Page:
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CfEE Forum round table, 24th April 2018

Education economists in advanced economies typically have the advantage of abundant data to work with, but those of us working in developing countries have the advantage that it can be much easier (and cheaper) to run large-scale randomised experiments, and on structural features, not just pedagogy. In the 2011 Financial Times and Goldman Sachs Business Book of the Year, Esther Duflo and Abhijit Banerjee wrote that  "All too often, the economics of poverty gets mistaken for poor economics: Because the poor possess very little, it is assumed that there is nothing interesting about their economic existence". The same might be said of education economics. But development economics, once a fringe, is gaining increasing prominence in the mainstream (the number of development papers in the top 5 journals has doubled in the last 15 years), and that is largely due to methodological advances.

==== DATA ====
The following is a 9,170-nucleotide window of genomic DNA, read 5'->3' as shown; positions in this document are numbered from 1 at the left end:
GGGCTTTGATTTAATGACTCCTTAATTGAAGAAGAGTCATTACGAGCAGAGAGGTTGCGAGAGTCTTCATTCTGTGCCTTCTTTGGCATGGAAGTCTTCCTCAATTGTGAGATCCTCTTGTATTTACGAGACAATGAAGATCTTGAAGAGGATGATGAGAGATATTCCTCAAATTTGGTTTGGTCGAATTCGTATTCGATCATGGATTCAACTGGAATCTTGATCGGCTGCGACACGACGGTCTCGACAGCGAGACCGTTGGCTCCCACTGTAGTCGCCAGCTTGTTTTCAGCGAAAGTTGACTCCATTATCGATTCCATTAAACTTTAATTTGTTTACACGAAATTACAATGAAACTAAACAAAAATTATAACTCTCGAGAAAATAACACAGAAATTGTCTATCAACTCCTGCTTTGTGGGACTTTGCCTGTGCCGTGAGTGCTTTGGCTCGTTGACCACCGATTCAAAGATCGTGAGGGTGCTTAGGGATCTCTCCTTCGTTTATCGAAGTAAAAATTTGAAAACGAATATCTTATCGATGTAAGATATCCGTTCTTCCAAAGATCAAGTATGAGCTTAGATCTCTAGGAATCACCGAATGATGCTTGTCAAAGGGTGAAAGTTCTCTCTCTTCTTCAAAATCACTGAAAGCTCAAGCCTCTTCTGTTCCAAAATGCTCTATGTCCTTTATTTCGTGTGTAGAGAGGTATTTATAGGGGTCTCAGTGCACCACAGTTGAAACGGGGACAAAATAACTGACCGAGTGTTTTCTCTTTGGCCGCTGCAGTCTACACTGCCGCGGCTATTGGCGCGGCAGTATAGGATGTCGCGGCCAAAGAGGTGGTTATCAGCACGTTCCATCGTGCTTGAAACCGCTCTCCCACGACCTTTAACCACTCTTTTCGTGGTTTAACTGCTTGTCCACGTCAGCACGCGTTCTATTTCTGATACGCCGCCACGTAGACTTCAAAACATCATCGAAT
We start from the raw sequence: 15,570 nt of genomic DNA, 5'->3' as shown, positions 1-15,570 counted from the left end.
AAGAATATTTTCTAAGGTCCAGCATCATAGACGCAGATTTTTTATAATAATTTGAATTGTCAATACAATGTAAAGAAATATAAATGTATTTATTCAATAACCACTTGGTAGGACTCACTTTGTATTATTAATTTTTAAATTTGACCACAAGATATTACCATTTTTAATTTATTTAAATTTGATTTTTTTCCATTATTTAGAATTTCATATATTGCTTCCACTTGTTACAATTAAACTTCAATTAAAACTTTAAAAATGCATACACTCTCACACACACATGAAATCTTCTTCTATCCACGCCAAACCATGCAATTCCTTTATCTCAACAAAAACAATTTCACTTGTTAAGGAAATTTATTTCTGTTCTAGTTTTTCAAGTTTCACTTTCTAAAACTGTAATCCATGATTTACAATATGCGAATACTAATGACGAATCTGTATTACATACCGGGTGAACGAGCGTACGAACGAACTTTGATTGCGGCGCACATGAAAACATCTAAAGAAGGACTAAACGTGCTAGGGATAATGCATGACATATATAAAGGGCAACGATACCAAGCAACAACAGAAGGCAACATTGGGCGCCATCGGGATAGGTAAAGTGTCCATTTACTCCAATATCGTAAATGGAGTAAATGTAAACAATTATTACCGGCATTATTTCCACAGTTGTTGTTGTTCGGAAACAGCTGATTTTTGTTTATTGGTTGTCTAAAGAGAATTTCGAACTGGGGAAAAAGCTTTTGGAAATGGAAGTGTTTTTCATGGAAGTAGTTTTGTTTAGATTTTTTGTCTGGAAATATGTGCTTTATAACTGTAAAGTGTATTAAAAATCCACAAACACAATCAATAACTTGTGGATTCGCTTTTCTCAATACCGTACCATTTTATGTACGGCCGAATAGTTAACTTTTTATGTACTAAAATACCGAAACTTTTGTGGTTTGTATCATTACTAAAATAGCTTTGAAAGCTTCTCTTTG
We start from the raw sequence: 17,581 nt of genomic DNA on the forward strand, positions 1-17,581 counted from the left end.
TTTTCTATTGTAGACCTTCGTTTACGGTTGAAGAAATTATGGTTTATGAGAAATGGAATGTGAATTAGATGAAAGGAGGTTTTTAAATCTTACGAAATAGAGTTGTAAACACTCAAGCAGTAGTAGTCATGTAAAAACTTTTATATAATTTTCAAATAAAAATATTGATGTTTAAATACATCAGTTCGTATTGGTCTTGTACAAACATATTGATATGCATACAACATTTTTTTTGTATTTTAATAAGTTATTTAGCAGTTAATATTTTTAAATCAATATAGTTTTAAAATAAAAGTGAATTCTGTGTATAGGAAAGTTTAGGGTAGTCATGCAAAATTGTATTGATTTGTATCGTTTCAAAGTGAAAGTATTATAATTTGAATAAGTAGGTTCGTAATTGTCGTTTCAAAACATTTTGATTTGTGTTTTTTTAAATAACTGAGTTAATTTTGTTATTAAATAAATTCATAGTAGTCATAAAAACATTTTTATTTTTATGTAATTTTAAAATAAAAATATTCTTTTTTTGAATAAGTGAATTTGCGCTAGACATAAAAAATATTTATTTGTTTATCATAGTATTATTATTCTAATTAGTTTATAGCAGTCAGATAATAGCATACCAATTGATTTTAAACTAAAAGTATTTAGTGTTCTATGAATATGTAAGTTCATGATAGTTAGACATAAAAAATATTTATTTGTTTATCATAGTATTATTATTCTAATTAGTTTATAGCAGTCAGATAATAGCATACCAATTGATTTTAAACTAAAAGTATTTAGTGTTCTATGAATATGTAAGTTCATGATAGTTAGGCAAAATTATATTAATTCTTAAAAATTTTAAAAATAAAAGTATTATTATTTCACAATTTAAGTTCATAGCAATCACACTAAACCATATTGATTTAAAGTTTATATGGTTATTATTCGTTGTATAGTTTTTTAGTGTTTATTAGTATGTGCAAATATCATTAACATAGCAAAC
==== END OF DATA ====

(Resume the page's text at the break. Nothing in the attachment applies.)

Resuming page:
In April 2018, Lee Crawfurd (Head of Research and Evaluation at Ark) provided his perspective on the lessons for the UK from the economics of education in developing countries. He proposed two key lessons.

  1. Think rigorously about adoption – why do teachers or policy makers adopt some approaches and not others?
  2. Conduct more randomised experiments.

Participants at the event agreed that it is easier to conduct an RCT in a developing country for a range of reasons and noted that RCTs conducted in England are very complex. Regarding adoption, all participants acknowledged the complexity of education systems. They spoke of the importance of looking at the supply and demand dynamics that are present in the system and noted that education economics is particularly useful in providing this perspective.

Discussants were pragmatic about the role that evidence can play in policy making. They concluded that evidence is a guide to policy. Not a policy in itself. Having said this, there was still a recognition that researchers need to make it easier for policy makers to use evidence by ensuring they present it in a clear and timely manner. 

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